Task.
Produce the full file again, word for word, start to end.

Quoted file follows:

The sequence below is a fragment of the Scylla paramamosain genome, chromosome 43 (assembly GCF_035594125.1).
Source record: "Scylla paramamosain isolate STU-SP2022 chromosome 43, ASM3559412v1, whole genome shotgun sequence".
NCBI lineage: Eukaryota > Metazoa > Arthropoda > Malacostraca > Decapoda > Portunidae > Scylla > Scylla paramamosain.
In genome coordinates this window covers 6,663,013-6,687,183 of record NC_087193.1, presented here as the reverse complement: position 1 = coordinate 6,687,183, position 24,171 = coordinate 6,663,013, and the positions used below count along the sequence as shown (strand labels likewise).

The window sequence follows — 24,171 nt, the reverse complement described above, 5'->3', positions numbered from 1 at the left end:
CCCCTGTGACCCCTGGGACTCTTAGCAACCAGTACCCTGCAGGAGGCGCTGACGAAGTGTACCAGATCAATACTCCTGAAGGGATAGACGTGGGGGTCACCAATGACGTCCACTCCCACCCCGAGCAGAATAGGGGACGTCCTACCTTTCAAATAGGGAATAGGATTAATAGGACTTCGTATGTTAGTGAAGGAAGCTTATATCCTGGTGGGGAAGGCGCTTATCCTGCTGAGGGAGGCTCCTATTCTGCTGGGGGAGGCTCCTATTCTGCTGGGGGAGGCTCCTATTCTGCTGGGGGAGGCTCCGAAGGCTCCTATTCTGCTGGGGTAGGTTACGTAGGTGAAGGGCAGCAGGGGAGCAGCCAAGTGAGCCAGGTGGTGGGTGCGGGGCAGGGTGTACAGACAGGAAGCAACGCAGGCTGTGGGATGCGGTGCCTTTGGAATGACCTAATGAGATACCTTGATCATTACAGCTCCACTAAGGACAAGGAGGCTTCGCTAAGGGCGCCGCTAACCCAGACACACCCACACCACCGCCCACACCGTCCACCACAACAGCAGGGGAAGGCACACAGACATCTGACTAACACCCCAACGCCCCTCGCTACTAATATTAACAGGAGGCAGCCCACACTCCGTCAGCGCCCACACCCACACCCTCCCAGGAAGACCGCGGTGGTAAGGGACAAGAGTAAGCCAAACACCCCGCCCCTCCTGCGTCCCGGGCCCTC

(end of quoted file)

The sequence below is a fragment of the Scylla paramamosain genome, chromosome 43 (assembly GCF_035594125.1).
Source record: "Scylla paramamosain isolate STU-SP2022 chromosome 43, ASM3559412v1, whole genome shotgun sequence".
NCBI lineage: Eukaryota > Metazoa > Arthropoda > Malacostraca > Decapoda > Portunidae > Scylla > Scylla paramamosain.
In genome coordinates this window covers 6,663,013-6,687,183 of record NC_087193.1, presented here as the reverse complement: position 1 = coordinate 6,687,183, position 24,171 = coordinate 6,663,013, and the positions used below count along the sequence as shown (strand labels likewise).

The window sequence follows — 24,171 nt, the reverse complement described above, 5'->3', positions numbered from 1 at the left end:
CCCCTGTGACCCCTGGGACTCTTAGCAACCAGTACCCTGCAGGAGGCGCTGACGAAGTGTACCAGATCAATACTCCTGAAGGGATAGACGTGGGGGTCACCAATGACGTCCACTCCCACCCCGAGCAGAATAGGGGACGTCCTACCTTTCAAATAGGGAATAGGATTAATAGGACTTCGTATGTTAGTGAAGGAAGCTTATATCCTGGTGGGGAAGGCGCTTATCCTGCTGAGGGAGGCTCCTATTCTGCTGGGGGAGGCTCCTATTCTGCTGGGGGAGGCTCCTATTCTGCTGGGGGAGGCTCCGAAGGCTCCTATTCTGCTGGGGTAGGTTACGTAGGTGAAGGGCAGCAGGGGAGCAGCCAAGTGAGCCAGGTGGTGGGTGCGGGGCAGGGTGTACAGACAGGAAGCAACGCAGGCTGTGGGATGCGGTGCCTTTGGAATGACCTAATGAGATACCTTGATCATTACAGCTCCACTAAGGACAAGGAGGCTTCGCTAAGGGCGCCGCTAACCCAGACACACCCACACCACCGCCCACACCGTCCACCACAACAGCAGGGGAAGGCACACAGACATCTGACTAACACCCCAACGCCCCTCGCTACTAATATTAACAGGAGGCAGCCCACACTCCGTCAGCGCCCACACCCACACCCTCCCAGGAAGACCGCGGTGGTAAGGGACAAGAGTAAGCCAAACACCCCGCCCCTCCTGCGTCCCGGGCCCTC